Social media have created a participation culture. We no longer merely watch and consume culture. We create, share and interact with it.
Social media has forced openness and transparency in businesses that was not possible before. The power has shifted to the customer who can – if dissatisfied with the business – impact the business.
Before social media emerged as an option, many of these people wouldn’t have bothered to complain because it was too much of a hassle to call customer service, or send a letter or e-mail to the customer service department. Social media, however, has given the customer the power to share their experience with people all over the country (and world).
When Harlem resident Minhee Cho ordered a small pizza from a Papa John’s restaurant, she was shocked to find that a staffer ID’d her as “lady chinky eyes” on her receipt. She tweeted a photo of her receipt. I’m sure Minhee Cho had no idea how fast it would spread, but Twitter users were outraged by the discrimination. The picture spread quickly and have been viewed over 234,000 times.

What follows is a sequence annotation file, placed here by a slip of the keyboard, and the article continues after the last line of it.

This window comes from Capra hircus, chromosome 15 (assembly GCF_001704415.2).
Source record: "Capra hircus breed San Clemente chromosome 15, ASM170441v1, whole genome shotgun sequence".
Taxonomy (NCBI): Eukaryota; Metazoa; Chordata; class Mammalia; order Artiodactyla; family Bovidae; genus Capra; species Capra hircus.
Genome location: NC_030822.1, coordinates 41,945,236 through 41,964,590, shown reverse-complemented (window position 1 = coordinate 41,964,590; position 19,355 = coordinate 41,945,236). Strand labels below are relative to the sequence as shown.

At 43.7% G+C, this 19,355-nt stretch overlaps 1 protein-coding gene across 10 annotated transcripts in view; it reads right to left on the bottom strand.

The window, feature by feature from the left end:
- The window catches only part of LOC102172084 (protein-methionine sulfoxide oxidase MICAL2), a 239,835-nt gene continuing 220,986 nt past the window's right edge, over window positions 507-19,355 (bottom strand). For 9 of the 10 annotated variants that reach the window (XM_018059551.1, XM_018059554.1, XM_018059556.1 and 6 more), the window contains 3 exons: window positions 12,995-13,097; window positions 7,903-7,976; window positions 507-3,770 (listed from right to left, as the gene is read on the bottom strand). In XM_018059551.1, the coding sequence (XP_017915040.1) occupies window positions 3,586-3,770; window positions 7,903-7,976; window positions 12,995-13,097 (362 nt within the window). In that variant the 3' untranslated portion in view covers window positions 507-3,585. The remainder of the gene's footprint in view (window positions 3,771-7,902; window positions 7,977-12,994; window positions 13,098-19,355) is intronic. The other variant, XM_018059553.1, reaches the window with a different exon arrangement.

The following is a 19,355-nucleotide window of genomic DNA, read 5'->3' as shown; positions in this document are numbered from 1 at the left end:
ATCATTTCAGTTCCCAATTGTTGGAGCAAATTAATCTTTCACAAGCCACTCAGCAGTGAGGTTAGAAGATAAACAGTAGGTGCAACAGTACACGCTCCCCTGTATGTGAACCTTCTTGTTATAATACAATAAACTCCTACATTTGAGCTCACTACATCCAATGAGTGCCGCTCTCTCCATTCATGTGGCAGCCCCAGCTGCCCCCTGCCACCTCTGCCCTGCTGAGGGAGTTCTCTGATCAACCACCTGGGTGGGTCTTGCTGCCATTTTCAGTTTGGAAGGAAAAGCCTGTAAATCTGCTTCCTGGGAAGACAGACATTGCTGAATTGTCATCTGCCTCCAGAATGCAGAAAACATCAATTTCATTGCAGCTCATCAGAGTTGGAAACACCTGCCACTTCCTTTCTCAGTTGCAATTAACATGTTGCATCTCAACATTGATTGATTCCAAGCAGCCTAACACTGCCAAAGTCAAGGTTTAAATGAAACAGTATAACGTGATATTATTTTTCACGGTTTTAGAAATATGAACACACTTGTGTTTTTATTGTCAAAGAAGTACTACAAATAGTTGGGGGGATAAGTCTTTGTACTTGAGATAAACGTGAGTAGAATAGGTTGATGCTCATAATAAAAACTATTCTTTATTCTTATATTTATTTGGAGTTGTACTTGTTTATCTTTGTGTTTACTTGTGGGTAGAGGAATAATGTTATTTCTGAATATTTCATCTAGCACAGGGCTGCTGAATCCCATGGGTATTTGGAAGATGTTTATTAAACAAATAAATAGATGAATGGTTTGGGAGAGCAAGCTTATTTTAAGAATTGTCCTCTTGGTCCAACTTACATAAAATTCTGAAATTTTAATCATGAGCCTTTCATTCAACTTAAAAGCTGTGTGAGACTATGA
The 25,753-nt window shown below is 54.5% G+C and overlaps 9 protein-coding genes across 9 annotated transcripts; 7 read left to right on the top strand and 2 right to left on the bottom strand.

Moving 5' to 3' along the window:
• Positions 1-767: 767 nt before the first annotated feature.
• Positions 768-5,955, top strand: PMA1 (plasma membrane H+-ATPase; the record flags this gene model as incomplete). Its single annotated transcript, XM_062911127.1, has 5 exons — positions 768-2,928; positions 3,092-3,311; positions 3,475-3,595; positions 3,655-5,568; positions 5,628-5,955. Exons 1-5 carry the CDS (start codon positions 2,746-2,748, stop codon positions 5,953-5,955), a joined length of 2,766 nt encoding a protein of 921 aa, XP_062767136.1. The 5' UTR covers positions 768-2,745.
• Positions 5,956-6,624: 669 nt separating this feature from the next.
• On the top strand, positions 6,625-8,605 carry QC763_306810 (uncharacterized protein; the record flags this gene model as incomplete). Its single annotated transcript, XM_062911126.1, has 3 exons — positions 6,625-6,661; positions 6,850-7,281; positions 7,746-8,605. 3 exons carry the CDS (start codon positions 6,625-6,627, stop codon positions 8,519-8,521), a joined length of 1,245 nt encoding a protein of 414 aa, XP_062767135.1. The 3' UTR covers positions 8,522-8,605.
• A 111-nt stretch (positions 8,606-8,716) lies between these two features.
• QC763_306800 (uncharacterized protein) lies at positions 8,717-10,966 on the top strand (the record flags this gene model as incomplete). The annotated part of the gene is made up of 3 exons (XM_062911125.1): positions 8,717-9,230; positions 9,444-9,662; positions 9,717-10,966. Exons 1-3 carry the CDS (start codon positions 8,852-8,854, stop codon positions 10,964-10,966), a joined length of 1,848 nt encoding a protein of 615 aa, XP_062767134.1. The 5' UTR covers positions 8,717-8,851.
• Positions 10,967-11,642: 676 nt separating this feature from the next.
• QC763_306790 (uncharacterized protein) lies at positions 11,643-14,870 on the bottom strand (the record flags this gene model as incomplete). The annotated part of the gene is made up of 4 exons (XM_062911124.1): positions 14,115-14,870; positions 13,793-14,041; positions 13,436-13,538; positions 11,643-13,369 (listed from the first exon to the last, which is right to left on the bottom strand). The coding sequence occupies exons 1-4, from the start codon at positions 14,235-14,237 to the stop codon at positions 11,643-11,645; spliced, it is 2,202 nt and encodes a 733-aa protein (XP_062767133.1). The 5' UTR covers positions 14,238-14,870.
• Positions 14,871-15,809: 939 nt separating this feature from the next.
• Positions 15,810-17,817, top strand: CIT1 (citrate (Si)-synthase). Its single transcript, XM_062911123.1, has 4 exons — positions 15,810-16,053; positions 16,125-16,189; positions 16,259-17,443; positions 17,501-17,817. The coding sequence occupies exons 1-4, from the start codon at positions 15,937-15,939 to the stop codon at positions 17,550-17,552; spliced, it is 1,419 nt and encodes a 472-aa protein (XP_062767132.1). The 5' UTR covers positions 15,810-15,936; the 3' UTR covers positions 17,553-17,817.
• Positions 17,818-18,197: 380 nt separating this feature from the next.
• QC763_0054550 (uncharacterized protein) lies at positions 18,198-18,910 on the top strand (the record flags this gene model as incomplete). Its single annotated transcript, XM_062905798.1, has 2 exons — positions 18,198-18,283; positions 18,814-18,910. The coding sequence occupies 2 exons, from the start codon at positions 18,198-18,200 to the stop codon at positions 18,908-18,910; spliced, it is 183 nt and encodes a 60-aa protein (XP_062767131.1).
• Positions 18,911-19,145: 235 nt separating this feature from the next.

Papa John’s issued an apology on Twitter and Facebook, reached out to the customer and assured everyone that the employee had been terminated.
Perhaps a good next step would be a video on the culture at Papa John’s and how racism and discrimination are not tolerated.
With 3,500 stores, it is hard for them to make sure all employees follow policies and have just plain good sense, but unfortunately, this is reflecting on the Papa John’s brand as a whole, even though it was just one employee.
Brands need to make sure all employees know the online consequences for their offline actions.
Short URL & title:
Before the rise of social media — http://www.torbenrick.eu/t/r/ugb
Experienced senior executive, both at a strategic and operational level, with strong track record in developing, driving and managing business improvement and development, change management and turn-around. View full profile